A record of our ancient Brochs, Hill-forts and Sculptured Stones of Scotland
N.M.R. number:- NC64SE1 Highland HER number:- MHG12460 OS Grid Ref:- NC69264496
Langdale Broch stands high above the northern side of the Langdale Burn some 200m from its confluence from the west with the River Naver. The site sits on a large mound suggestive of an earlier chambered cairn site. Much of the stone has been removed for later use as in the rectangular house bottom left of the photograph. There is a jumble left within the broch with little evidence for internal structures. Permission and access should be requested at the farm followed by a short walk uphill where there may be livestock.
Major Structural Notes:-
The outside diameter is estimated to 19.5m at its maximum with a wall thickness maximum of 5m with an inside diameter estimated as averaging 9.5m. The west-facing entrance passage has the possibility of ‘guard cells’ entered through both passage walls. The outer wall mostly only survives in the west around the entrance while the internal wall remains about a metre high in places for over half of its circumference. There is evidence for further intra-mural structures, cells or galleries, in the north-west and south-west. Only excavation would clarify these stone faces.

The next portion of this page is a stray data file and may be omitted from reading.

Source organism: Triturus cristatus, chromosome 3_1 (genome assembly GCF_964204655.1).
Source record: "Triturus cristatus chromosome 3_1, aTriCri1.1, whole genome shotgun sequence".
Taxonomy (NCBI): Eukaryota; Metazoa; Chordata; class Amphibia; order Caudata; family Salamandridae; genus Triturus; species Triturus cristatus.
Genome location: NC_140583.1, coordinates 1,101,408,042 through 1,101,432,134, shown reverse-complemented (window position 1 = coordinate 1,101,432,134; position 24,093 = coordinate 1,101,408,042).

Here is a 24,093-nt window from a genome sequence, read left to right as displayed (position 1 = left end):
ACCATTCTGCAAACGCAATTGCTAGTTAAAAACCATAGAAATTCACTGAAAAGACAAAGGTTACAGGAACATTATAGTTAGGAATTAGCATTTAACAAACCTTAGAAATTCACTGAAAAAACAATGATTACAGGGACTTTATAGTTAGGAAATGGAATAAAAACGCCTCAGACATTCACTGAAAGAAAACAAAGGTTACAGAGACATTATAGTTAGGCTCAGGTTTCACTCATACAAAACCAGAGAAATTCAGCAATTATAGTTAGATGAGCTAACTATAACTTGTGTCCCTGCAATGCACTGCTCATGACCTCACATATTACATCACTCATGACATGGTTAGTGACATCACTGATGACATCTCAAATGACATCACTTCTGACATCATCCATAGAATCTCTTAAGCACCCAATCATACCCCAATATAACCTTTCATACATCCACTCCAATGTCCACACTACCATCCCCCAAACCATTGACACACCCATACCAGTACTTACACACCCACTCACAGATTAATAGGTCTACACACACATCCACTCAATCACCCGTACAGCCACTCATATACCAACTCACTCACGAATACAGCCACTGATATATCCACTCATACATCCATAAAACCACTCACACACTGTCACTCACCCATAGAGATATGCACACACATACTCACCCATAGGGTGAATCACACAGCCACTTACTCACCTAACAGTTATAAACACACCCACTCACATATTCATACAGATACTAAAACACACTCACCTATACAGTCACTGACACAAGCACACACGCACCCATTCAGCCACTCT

There is the suggestion of external structures at and beyond the entrance which may be of more recent date or evidence for an earlier structure underlying the broch
The mound on which the broch sits gives wide views all around this part of central Strath Naver and west up the gentler slopes of the Langdale burn. The broch entrance points to the top of Cnoc nan Cuilen some 10Km almost due west. The south-facing slopes of this glen have multi-period archaeology near to the broch and there is run rig just to the west. The nearest neighbouring broch site is some 4Km to the north-west across the river and a further enigmatic but very interesting site another Km beyond that has been labelled as a broch. Again as noted in other site studies many of the 11 Strath Naver broch sites have continuity of occupation from the Bronze Age until the 19th Century, so there is no doubt about the fertility of the land and its ability to support sizeable communities in the past.
There is a strong suspicion that the mound on which the broch sits is artificial and may even be the remains of a chambered cairn.
The ruined house just to the east of the mound has what appears to be an underground extension to its western end and is worth an inspection.
Sources: Site visits, Highland HER and RCAHMS Canmore database, Swanson ms 1985.